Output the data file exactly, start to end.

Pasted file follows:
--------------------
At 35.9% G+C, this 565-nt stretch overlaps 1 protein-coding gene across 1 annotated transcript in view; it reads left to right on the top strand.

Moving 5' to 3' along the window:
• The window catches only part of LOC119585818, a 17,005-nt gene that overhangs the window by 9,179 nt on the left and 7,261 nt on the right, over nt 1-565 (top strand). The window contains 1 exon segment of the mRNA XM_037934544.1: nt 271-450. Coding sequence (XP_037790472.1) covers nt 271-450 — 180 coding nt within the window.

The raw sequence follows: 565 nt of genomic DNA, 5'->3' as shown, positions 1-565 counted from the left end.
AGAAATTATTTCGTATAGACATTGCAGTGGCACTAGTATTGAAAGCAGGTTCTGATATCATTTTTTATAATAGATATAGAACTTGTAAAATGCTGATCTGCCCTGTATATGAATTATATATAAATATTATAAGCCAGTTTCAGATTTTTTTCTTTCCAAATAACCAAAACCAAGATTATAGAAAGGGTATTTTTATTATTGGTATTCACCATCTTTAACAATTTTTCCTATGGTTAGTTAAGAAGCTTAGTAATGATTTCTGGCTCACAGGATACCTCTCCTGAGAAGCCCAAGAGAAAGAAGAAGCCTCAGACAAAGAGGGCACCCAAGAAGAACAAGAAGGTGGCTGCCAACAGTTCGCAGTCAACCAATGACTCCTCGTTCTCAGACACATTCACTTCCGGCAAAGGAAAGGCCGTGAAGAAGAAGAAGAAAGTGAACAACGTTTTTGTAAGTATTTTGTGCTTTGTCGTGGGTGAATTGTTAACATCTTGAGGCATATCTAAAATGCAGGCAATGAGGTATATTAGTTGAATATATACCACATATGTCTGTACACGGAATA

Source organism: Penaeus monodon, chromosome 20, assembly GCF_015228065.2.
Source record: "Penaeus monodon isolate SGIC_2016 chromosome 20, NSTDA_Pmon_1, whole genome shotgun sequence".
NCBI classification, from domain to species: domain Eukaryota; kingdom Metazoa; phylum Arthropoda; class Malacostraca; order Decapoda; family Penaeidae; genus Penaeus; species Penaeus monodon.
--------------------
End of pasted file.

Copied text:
At 35.9% G+C, this 565-nt stretch overlaps 1 protein-coding gene across 1 annotated transcript in view; it reads left to right on the top strand.

Moving 5' to 3' along the window:
• The window catches only part of LOC119585818, a 17,005-nt gene that overhangs the window by 9,179 nt on the left and 7,261 nt on the right, over nt 1-565 (top strand). The window contains 1 exon segment of the mRNA XM_037934544.1: nt 271-450. Coding sequence (XP_037790472.1) covers nt 271-450 — 180 coding nt within the window.

The raw sequence follows: 565 nt of genomic DNA, 5'->3' as shown, positions 1-565 counted from the left end.
AGAAATTATTTCGTATAGACATTGCAGTGGCACTAGTATTGAAAGCAGGTTCTGATATCATTTTTTATAATAGATATAGAACTTGTAAAATGCTGATCTGCCCTGTATATGAATTATATATAAATATTATAAGCCAGTTTCAGATTTTTTTCTTTCCAAATAACCAAAACCAAGATTATAGAAAGGGTATTTTTATTATTGGTATTCACCATCTTTAACAATTTTTCCTATGGTTAGTTAAGAAGCTTAGTAATGATTTCTGGCTCACAGGATACCTCTCCTGAGAAGCCCAAGAGAAAGAAGAAGCCTCAGACAAAGAGGGCACCCAAGAAGAACAAGAAGGTGGCTGCCAACAGTTCGCAGTCAACCAATGACTCCTCGTTCTCAGACACATTCACTTCCGGCAAAGGAAAGGCCGTGAAGAAGAAGAAGAAAGTGAACAACGTTTTTGTAAGTATTTTGTGCTTTGTCGTGGGTGAATTGTTAACATCTTGAGGCATATCTAAAATGCAGGCAATGAGGTATATTAGTTGAATATATACCACATATGTCTGTACACGGAATA

Source organism: Penaeus monodon, chromosome 20, assembly GCF_015228065.2.
Source record: "Penaeus monodon isolate SGIC_2016 chromosome 20, NSTDA_Pmon_1, whole genome shotgun sequence".
NCBI classification, from domain to species: domain Eukaryota; kingdom Metazoa; phylum Arthropoda; class Malacostraca; order Decapoda; family Penaeidae; genus Penaeus; species Penaeus monodon.